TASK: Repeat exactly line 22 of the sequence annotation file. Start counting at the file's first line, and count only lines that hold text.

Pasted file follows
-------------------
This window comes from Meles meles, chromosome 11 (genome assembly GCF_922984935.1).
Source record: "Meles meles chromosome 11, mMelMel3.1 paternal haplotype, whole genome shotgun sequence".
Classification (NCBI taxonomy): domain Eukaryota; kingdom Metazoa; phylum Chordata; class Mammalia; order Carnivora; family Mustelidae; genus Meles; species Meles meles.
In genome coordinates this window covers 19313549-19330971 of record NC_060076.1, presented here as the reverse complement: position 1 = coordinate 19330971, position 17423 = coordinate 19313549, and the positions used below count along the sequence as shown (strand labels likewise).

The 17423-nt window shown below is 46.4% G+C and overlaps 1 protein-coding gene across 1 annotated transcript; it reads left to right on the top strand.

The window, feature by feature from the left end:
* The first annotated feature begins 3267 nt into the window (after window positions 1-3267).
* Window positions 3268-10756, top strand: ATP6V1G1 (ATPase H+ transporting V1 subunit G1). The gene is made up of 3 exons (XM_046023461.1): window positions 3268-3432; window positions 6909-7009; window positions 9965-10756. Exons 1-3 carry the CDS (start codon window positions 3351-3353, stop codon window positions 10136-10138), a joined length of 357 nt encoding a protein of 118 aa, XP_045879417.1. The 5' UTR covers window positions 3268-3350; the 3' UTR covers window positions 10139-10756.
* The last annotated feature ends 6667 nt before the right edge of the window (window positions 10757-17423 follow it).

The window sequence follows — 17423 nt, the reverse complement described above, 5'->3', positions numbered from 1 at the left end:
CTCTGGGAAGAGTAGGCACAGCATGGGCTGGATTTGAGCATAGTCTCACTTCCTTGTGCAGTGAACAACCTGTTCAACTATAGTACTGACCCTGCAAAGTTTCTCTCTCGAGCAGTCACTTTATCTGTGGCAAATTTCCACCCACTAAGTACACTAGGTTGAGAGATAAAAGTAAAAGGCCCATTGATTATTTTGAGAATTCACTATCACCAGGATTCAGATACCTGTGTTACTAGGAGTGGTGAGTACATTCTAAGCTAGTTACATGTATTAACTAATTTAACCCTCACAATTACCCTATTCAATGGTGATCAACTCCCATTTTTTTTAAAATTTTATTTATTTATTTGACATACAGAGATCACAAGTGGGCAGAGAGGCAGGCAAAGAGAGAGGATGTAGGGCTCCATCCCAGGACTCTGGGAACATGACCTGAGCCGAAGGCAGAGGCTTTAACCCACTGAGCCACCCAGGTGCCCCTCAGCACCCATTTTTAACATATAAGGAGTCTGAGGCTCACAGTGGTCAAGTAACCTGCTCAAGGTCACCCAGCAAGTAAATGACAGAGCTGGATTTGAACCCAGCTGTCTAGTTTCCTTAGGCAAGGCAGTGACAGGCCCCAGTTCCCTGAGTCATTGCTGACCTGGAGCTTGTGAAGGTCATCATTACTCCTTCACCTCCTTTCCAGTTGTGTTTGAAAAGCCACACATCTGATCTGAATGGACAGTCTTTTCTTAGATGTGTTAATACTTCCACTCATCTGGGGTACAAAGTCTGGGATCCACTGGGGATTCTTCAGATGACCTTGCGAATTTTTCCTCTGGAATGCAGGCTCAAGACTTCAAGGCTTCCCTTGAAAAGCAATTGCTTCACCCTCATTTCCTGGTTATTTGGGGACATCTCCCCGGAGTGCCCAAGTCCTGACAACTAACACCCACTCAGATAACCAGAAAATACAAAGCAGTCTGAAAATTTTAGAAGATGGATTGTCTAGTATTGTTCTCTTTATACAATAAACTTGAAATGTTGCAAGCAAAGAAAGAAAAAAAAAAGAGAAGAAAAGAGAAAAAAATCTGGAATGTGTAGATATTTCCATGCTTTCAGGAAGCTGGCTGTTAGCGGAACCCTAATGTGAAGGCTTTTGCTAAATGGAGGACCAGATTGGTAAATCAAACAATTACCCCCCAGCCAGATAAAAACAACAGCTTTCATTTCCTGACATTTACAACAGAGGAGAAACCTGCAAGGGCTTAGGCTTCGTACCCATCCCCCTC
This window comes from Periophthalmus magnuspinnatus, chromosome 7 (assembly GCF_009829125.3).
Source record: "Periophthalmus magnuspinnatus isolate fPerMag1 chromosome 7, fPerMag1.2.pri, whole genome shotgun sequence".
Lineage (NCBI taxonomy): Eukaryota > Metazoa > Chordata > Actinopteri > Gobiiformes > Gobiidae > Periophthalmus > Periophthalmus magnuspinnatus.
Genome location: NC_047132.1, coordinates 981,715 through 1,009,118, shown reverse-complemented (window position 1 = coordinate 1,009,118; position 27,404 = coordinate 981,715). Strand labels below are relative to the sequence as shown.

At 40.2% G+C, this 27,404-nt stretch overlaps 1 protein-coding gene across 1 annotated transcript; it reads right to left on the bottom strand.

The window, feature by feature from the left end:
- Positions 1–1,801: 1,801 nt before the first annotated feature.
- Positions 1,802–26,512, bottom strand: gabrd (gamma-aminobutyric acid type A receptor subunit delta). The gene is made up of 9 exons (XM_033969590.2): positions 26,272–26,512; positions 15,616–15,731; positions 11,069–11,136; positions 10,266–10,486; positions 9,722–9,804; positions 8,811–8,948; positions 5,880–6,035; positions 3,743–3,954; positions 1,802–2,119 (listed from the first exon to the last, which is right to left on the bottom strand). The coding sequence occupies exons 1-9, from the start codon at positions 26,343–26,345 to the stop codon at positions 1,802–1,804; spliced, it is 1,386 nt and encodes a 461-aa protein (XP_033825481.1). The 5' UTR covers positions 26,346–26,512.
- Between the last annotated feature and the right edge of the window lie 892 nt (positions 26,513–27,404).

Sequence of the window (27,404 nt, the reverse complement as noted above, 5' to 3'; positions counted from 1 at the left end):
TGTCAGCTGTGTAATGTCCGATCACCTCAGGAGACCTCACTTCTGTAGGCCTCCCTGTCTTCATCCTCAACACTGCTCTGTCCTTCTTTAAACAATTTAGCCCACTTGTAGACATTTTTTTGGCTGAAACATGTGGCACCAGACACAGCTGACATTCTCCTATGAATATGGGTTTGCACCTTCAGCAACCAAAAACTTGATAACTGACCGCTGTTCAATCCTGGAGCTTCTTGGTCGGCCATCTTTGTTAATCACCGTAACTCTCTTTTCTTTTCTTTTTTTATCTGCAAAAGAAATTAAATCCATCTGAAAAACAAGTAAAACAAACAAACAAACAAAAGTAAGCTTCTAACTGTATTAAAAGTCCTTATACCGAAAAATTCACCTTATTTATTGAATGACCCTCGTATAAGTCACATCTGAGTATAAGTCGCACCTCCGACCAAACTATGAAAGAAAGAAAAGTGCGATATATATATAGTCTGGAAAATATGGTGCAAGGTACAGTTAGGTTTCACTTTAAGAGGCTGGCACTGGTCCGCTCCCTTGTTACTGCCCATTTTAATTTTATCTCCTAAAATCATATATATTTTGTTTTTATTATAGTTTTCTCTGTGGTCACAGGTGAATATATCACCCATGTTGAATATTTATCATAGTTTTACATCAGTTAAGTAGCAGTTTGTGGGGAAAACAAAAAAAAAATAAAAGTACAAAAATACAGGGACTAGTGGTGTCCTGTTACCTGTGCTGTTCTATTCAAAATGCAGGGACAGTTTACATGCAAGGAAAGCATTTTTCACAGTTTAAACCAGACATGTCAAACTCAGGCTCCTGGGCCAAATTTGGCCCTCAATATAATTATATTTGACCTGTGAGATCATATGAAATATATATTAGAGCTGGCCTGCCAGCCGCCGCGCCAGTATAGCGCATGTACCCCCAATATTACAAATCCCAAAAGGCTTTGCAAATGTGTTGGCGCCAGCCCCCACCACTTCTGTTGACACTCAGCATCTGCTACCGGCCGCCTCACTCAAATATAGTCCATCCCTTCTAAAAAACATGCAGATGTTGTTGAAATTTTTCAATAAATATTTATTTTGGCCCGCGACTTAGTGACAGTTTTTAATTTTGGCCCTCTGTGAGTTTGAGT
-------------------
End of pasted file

TGTCAGCTGTGTAATGTCCGATCACCTCAGGAGACCTCACTTCTGTAGGCCTCCCTGTCTTCATCCTCAACACTGCTCTGTCCTTCTTTAAACAATTTAGCCCACTTGTAGACATTTTTTTGGCTGAAACATGTGGCACCAGACACAGCTGACATTCTCCTATGAATATGGGTTTGCACCTTCAGCAACCAAAAACTTGATAACTGACCGCTGTTCAATCCTGGAGCTTCTTGGTCGGCCATCTTTGTTAATCACCGTAACTCTCTTTTCTTTTCTTTTTTTATCTGCAAAAGAAATTAAATCCATCTGAAAAACAAGTAAAACAAACAAACAAACAAAAGTAAGCTTCTAACTGTATTAAAAGTCCTTATACCGAAAAATTCACCTTATTTATTGAATGACCCTCGTATAAGTCACATCTGAGTATAAGTCGCACCTCCGACCAAACTATGAAAGAAAGAAAAGTGCGATATATATATAGTCTGGAAAATATGGTGCAAGGTACAGTTAGGTTTCACTTTAAGAGGCTGGCACTGGTCCGCTCCCTTGTTACTGCCCATTTTAATTTTATCTCCTAAAATCATATATATTTTGTTTTTATTATAGTTTTCTCTGTGGTCACAGGTGAATATATCACCCATGTTGAATATTTATCATAGTTTTACATCAGTTAAGTAGCAGTTTGTGGGGAAAACAAAAAAAAAATAAAAGTACAAAAATACAGGGACTAGTGGTGTCCTGTTACCTGTGCTGTTCTATTCAAAATGCAGGGACAGTTTACATGCAAGGAAAGCATTTTTCACAGTTTAAACCAGACATGTCAAACTCAGGCTCCTGGGCCAAATTTGGCCCTCAATATAATTATATTTGACCTGTGAGATCATATGAAATATATATTAGAGCTGGCCTGCCAGCCGCCGCGCCAGTATAGCGCATGTACCCCCAATATTACAAATCCCAAAAGGCTTTGCAAATGTGTTGGCGCCAGCCCCCACCACTTCTGTTGACACTCAGCATCTGCTACCGGCCGCCTCACTCAAATATAGTCCATCCCTTCTAAAAAACATGCAGATGTTGTTGAAATTTTTCAATAAATATTTATTTTGGCCCGCGACTTAGTGACAGTTTTTAATTTTGGCCCTCTGTGAGTTTGAGT